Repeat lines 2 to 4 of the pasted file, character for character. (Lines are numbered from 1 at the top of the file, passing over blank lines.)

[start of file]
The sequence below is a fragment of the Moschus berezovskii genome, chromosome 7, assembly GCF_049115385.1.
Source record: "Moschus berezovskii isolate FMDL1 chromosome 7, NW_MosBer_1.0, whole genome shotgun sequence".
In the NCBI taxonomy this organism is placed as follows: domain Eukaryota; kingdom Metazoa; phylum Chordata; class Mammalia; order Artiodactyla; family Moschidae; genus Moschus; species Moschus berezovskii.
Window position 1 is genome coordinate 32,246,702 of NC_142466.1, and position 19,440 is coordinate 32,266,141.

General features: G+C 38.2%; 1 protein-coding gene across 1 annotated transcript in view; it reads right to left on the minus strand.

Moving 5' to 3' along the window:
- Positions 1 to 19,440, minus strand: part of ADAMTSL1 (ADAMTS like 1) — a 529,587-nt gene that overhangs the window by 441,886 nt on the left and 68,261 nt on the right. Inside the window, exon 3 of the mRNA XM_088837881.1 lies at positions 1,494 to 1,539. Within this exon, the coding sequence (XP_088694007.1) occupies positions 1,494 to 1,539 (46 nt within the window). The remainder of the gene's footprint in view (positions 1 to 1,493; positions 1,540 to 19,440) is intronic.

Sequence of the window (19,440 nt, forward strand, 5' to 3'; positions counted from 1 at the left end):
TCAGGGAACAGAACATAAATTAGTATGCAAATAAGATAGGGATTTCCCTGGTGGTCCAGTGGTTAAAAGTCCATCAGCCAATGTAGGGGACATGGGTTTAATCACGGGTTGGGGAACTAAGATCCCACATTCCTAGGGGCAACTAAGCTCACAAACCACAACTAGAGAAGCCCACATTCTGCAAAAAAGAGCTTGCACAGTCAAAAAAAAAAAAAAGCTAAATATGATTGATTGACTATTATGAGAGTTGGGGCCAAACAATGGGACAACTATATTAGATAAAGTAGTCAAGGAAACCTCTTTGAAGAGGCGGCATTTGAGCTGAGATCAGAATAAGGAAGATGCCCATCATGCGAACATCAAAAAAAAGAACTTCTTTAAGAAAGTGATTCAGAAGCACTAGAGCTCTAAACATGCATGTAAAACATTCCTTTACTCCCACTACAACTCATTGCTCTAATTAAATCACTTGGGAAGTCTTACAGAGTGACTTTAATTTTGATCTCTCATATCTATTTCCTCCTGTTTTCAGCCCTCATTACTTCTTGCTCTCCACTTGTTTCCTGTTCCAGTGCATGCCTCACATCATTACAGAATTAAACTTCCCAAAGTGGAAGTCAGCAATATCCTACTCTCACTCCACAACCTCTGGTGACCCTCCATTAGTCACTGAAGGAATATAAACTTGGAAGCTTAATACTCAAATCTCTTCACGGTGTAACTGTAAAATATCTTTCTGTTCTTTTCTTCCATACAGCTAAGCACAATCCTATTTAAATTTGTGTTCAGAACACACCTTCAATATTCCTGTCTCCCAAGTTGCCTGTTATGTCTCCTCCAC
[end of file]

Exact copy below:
Source record: "Moschus berezovskii isolate FMDL1 chromosome 7, NW_MosBer_1.0, whole genome shotgun sequence".
In the NCBI taxonomy this organism is placed as follows: domain Eukaryota; kingdom Metazoa; phylum Chordata; class Mammalia; order Artiodactyla; family Moschidae; genus Moschus; species Moschus berezovskii.
Window position 1 is genome coordinate 32,246,702 of NC_142466.1, and position 19,440 is coordinate 32,266,141.